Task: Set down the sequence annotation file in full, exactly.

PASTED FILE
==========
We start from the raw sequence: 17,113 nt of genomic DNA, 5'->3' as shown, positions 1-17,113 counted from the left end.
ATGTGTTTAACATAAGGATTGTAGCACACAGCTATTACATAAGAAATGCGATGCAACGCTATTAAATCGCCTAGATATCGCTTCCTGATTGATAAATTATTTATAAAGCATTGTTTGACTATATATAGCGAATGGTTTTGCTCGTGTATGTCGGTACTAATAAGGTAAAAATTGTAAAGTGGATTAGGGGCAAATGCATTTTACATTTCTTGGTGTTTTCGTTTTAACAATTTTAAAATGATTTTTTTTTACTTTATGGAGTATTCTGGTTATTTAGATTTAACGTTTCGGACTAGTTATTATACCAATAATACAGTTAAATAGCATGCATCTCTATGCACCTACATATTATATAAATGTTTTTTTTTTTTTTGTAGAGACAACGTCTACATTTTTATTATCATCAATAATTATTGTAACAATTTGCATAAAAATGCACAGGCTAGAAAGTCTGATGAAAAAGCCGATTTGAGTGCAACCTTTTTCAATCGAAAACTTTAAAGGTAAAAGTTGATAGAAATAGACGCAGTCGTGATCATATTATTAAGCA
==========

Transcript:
We start from the raw sequence: 17,113 nt of genomic DNA, 5'->3' as shown, positions 1-17,113 counted from the left end.
ATGTGTTTAACATAAGGATTGTAGCACACAGCTATTACATAAGAAATGCGATGCAACGCTATTAAATCGCCTAGATATCGCTTCCTGATTGATAAATTATTTATAAAGCATTGTTTGACTATATATAGCGAATGGTTTTGCTCGTGTATGTCGGTACTAATAAGGTAAAAATTGTAAAGTGGATTAGGGGCAAATGCATTTTACATTTCTTGGTGTTTTCGTTTTAACAATTTTAAAATGATTTTTTTTTACTTTATGGAGTATTCTGGTTATTTAGATTTAACGTTTCGGACTAGTTATTATACCAATAATACAGTTAAATAGCATGCATCTCTATGCACCTACATATTATATAAATGTTTTTTTTTTTTTTGTAGAGACAACGTCTACATTTTTATTATCATCAATAATTATTGTAACAATTTGCATAAAAATGCACAGGCTAGAAAGTCTGATGAAAAAGCCGATTTGAGTGCAACCTTTTTCAATCGAAAACTTTAAAGGTAAAAGTTGATAGAAATAGACGCAGTCGTGATCATATTATTAAGCA